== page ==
Published On: Fri, Feb 22nd, 2013

Inside America’s most dysfunctional relationship

Munter_2483751bBy Samuel Burke & Ken Olshansky

Before the raid on the Abbottabad complex where Osama bin Laden lived and died, then U.S. Ambassador to Pakistan, Cameron Munter’s main concern was for the American community overseas.

“We didn’t know what the response would be. I spent a lot of time talking with our team about how we would take care of the people in the embassy and the Americans overseas.”

Did he suspect that the Pakistani government and military would be so enraged? “We didn’t really know what to think,” Munter told CNN’s Christiane Amanpour on Wednesday.

In 1979, the U.S. embassy was overrun in Islamabad and burned.

“You never want to see something like that happen and you want to make sure that you have everything in place in case it does,” Munter said.
Throughout Munter’s time as ambassador, he faced major challenges in the at-times dysfunctional relationship between U.S. and Pakistan.

Polls show that only 8% of Pakistanis view the U.S. as a partner, while 74% view it as an enemy.

“I think it’s very important to look at these numbers and remember that what we’re talking about is a picture the Pakistanis have of us, that they see, in terms of our security policy,” Munter said. But he added, “There’s a part of America that the Pakistanis respect very much: our education, our business acumen, our openness and cultural side.”

The U.S. does enjoy solid long-term relationships Pakistani universities, businesses, and many curical people-to-people relationships, according to Munter.

A new book coming out by Vali Nasr, who was a member of President Obama’s AfPak team, recounts how the Pentagon and the CIA for many years directed and dominated U.S. policy towards Pakistan. As a result, Nasr says the diplomatic considerations were essentially given short shrift.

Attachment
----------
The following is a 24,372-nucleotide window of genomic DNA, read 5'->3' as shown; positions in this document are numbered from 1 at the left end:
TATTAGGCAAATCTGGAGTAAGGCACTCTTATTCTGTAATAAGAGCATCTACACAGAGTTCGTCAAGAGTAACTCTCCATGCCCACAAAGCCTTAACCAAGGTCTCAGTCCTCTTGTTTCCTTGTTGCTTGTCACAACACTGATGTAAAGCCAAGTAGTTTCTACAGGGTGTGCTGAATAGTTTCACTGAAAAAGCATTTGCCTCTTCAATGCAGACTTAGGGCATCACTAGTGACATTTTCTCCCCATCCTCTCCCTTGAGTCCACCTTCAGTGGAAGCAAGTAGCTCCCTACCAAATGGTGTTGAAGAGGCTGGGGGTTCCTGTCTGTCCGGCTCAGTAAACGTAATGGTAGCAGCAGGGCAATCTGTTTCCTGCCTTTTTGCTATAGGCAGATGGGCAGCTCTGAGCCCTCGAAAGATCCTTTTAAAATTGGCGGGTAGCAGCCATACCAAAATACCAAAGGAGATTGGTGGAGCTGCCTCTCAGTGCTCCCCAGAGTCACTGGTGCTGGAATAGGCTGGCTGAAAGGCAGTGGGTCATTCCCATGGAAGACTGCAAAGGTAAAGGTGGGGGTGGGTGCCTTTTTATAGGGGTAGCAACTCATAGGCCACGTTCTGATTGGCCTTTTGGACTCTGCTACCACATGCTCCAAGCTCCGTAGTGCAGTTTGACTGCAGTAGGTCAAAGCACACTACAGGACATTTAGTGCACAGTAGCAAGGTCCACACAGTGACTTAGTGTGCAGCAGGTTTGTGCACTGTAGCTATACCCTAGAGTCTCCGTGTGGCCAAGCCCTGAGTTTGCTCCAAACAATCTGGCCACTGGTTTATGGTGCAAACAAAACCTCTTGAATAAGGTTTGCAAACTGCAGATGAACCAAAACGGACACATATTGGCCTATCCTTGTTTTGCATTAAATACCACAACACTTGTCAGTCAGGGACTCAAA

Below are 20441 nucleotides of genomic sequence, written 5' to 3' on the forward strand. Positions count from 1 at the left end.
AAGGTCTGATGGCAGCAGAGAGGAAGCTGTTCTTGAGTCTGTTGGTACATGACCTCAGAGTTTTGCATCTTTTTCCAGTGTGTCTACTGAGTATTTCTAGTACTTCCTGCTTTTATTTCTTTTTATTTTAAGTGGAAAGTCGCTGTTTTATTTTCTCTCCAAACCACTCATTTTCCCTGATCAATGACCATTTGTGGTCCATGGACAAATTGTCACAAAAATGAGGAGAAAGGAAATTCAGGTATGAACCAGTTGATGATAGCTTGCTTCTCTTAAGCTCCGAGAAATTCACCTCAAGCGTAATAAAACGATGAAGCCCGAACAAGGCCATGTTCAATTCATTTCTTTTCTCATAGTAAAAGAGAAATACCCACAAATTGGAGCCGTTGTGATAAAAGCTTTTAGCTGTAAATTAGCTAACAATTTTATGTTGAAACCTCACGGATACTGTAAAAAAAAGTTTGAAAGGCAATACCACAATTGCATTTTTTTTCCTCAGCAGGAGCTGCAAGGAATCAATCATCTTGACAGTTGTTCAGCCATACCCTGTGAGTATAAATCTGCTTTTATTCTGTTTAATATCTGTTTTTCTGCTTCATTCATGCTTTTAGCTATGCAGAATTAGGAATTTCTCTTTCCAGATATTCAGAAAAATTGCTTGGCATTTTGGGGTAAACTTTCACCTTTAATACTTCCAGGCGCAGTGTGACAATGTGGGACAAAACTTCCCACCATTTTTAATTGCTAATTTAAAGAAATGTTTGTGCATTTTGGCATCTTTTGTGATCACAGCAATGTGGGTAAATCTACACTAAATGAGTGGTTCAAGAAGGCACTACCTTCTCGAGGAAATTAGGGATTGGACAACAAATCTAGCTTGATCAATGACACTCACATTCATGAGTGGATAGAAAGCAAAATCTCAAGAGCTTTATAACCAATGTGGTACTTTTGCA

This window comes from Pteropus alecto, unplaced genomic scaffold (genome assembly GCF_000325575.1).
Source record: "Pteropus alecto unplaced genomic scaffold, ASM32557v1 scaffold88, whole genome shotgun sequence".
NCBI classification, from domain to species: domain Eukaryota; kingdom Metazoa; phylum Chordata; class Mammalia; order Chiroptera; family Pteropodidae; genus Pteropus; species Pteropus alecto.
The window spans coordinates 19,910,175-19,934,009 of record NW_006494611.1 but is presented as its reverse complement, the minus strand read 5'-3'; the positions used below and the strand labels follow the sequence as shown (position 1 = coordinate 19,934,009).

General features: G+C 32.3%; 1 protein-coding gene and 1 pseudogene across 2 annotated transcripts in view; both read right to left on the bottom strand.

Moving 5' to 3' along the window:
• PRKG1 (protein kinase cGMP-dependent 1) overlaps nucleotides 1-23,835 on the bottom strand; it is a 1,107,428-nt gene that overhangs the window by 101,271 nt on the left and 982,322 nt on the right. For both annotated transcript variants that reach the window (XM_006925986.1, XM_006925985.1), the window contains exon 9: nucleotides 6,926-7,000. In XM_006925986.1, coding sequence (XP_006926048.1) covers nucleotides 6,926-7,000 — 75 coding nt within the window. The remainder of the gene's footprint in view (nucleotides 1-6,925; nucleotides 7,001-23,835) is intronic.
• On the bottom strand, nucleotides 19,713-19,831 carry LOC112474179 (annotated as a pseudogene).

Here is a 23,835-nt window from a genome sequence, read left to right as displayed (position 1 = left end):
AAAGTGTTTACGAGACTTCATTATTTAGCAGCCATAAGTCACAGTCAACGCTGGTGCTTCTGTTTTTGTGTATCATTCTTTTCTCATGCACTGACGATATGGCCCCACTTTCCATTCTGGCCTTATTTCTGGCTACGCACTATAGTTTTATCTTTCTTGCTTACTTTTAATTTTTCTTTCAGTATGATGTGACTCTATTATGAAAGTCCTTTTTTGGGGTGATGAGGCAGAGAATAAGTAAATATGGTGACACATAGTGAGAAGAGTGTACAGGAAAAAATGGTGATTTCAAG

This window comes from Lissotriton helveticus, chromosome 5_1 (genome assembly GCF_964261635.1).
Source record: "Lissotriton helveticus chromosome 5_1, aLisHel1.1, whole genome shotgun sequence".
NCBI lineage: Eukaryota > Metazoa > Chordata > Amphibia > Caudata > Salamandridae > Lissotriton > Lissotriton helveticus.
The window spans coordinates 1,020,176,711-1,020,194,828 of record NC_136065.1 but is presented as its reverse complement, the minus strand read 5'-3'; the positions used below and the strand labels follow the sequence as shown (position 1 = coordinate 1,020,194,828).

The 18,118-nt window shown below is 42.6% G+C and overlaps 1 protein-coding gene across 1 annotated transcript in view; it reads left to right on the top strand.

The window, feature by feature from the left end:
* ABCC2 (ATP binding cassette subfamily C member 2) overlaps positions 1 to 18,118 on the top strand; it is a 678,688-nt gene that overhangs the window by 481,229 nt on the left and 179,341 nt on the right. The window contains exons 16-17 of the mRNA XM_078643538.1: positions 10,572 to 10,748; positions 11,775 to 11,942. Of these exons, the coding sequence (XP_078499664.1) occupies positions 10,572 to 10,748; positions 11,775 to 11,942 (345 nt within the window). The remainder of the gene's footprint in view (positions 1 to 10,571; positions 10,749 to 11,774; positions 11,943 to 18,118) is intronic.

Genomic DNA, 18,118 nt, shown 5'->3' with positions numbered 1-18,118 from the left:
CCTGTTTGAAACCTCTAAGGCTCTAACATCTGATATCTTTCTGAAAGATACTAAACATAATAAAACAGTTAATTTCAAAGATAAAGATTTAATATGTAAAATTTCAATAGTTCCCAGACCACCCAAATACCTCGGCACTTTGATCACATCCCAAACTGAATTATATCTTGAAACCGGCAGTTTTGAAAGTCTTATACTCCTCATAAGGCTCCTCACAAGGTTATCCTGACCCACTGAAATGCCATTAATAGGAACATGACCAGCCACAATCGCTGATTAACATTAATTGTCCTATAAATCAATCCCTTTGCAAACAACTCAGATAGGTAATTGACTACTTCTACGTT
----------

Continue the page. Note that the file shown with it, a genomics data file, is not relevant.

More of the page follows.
“It’s not that we don’t need these kinds of counterterrorist work,” Munter said, “We need to supplement those with the commitment to the Pakistani people and to their future, and to stability.”

But the opinion polls make it all too clear that Pakistanis don’t feel that.

“We need to have more balance. We worked on it during my time there. I’ll be honest with you; I think we could have done a lot better. I think the Pakistanis could have done a lot better. I think the team that’s there now is trying to do that, to have more outreach, to have more long-term commitment to Pakistan and the needs they have in addition to what we have in counterterrorism.”

Munter told the Daily Beast that he used to receive calls from the White House to ‘dial up the pain;’ and he would tell the U.S. that Islambad doesn’t respond well to ‘dialing up the pain.’

“Look, when you’re dealing with diplomacy, you’re dealing with the idea of listening as well as talking,” Munter said. “A diplomat will want to make sure that in addition to telling America’s story, that we’re listening to the other person’s perception so we can come to some sort of agreement.

The U.S. Congress authorized $7.5 billion of spending for the region over five years which is still being spent right now.

“We didn’t get everything done that we wanted to and we should look hard at our systems program to see where we may have failed. But I think in Pakistan, we also ran into a government that wasn’t always able to deliver.”

Munter said the U.S. must emulate the type of diplomacy that Ambassador Chris Stevens implemented in Libya before he was murdered.

“Chris was a master. I didn’t know him well, but I know that he was a master at reaching out, talking to people, knowing what was going on,” Munter said. “So just as the diplomats, like Chris Stevens, need to go out and find out the information, to listen, to figure out what’s going on, the security people also need to get out. You can’t hide behind a wall.”

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